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A turboclair system basically consisted of jet engines used to warm the air around the runway and dissipate the fog. I understand that better visibility due to less fog allows less-well-equipped aircraft to land safely, but such an artificial temperature elevation may create strong turbulence (due to convection) and, thus, restrict the types of aircraft than can land safely (e.g., only heavier aircraft, which could be less affected by localised turbulence).

(I imagine that, nowadays, ILS is more effective than a fog removal system in bringing an aircraft safely to the runway.)

My question is: Because of probable turbulence due to this system, do operations into runways using a turboclair system come with additional restrictions compared to the same runway without fog?

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    $\begingroup$ We can look at the airport(s) in question, and see if the approach plates say anything about it. Do you have a specific one in mind? $\endgroup$ – CrossRoads Apr 8 '19 at 12:23
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    $\begingroup$ Not according to this book. $\endgroup$ – fooot Apr 8 '19 at 22:17
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    $\begingroup$ This sounds terribly expensive. Where has this been implemented? Anywhere? $\endgroup$ – Ryan Mortensen Apr 10 '19 at 22:07
  • $\begingroup$ @RyanMortensen according to this article it has been implemented at orly airport with 14 military jet engines. $\endgroup$ – Manu H Apr 11 '19 at 16:30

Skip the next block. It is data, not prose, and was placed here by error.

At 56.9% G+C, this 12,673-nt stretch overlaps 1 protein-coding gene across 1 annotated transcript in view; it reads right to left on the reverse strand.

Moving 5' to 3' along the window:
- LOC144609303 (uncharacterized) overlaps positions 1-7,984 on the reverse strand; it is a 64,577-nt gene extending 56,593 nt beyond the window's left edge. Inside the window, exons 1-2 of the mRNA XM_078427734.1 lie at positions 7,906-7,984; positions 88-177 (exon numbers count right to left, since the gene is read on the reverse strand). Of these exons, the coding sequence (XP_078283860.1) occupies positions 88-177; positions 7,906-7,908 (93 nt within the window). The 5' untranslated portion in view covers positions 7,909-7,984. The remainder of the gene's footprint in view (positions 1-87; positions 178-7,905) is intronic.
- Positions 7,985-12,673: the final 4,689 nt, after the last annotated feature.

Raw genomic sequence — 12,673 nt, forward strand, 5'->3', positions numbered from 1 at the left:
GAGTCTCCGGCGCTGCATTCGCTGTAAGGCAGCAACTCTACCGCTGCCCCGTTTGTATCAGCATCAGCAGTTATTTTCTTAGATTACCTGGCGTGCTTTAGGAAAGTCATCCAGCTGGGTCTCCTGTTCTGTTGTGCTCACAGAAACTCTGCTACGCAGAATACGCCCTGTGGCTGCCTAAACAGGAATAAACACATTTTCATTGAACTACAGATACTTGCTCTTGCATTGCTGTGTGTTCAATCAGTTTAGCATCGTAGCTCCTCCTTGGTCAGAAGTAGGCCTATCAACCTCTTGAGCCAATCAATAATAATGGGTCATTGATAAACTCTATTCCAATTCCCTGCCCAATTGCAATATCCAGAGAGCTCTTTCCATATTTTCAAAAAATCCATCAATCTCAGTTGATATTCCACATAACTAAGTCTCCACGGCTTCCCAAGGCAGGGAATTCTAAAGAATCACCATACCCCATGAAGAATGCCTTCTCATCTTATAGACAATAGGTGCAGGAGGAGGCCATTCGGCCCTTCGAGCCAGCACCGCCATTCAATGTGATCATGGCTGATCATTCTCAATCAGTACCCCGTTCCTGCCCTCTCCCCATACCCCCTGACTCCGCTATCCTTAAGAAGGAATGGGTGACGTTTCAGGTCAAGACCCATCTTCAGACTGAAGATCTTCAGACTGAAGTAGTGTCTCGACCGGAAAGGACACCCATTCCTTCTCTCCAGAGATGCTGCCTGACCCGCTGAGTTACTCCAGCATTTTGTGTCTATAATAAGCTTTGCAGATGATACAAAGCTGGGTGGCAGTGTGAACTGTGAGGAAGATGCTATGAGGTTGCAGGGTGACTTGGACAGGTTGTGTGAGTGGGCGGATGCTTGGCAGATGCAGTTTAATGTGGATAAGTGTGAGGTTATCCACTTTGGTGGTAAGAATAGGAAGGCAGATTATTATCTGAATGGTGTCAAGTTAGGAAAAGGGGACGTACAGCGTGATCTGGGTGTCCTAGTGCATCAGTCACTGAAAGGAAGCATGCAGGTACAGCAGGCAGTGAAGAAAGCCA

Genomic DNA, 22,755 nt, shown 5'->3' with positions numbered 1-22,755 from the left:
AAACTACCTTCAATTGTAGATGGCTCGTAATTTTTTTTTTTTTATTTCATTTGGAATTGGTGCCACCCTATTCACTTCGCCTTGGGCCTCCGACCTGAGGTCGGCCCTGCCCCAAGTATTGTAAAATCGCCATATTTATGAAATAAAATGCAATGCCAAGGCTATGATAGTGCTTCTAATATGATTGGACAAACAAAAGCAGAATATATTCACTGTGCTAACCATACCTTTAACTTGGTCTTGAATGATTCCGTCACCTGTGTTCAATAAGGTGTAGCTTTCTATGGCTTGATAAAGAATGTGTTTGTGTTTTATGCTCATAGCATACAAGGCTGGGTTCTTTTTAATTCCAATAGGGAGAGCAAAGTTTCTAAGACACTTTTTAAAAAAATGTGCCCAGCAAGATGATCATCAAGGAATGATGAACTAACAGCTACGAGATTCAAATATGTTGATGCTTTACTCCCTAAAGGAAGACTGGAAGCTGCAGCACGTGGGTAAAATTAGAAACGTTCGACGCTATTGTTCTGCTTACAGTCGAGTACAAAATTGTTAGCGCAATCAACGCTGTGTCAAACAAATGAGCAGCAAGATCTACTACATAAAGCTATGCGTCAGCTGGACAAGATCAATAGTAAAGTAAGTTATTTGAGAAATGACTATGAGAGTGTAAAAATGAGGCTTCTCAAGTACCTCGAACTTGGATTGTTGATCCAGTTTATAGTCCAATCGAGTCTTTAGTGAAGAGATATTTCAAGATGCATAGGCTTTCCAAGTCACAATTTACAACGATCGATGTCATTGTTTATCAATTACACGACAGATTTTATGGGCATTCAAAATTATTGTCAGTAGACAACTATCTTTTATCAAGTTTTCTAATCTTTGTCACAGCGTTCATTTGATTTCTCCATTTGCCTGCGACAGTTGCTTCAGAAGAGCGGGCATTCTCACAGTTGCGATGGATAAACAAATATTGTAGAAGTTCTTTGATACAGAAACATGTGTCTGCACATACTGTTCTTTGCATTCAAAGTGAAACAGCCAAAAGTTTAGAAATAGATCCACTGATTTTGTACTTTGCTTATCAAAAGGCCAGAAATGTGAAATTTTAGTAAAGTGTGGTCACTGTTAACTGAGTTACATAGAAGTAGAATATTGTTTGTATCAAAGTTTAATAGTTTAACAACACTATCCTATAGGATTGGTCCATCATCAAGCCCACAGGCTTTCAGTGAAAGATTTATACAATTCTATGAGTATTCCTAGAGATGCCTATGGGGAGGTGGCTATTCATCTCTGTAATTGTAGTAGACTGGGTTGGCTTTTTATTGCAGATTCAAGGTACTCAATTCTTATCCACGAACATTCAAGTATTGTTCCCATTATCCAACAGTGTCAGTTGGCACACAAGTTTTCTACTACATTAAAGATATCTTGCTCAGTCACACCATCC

• $\begingroup$ Sounds like this could also be a way of generating some additional headwind to improve TO/landing performance. With a cost of added turbulence... $\endgroup$ – FreeMan Dec 16 '19 at 14:34
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I found a Turboclair addon checklist for the SE.2 Caravelle landing procedure and it says nothing about turbulence. This procedure is intended for ferry flights without passengers and specifies the use of a braking parachute, so it is not for normal flights. It is possible that this was the checklist used during 1968-69 testing of the system before general approval and that a turbulence warning or restriction was added later, but it seems likely that any severe turbulence problem would have been recognized very early.

There are standard weather checks at the destination. There is evidently a Turboclair specific approach that must be requested and the pilot must announce arrival at outer marker, at 400ft, that he has landed and again when he has cleared the runway. He is to continue the use of instruments when on the ground due to poor visibility.

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Initial testing in 1961 was conducted using modified De Haviland SE 252 jet aircraft as heaters, which could be re-positioned to find most effective locations.

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Under construction from 1970 to 1974, the system's jet engines were permanently installed in underground pits. The reference shows the installation on Orly runway 07, remnants of which can still be seen in Google maps which now shows the runway as 06.

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The system was also installed at Charles DeGaulle airport. It was used for fewer than 1000 landings between the two airports before being decommissioned in 1982.

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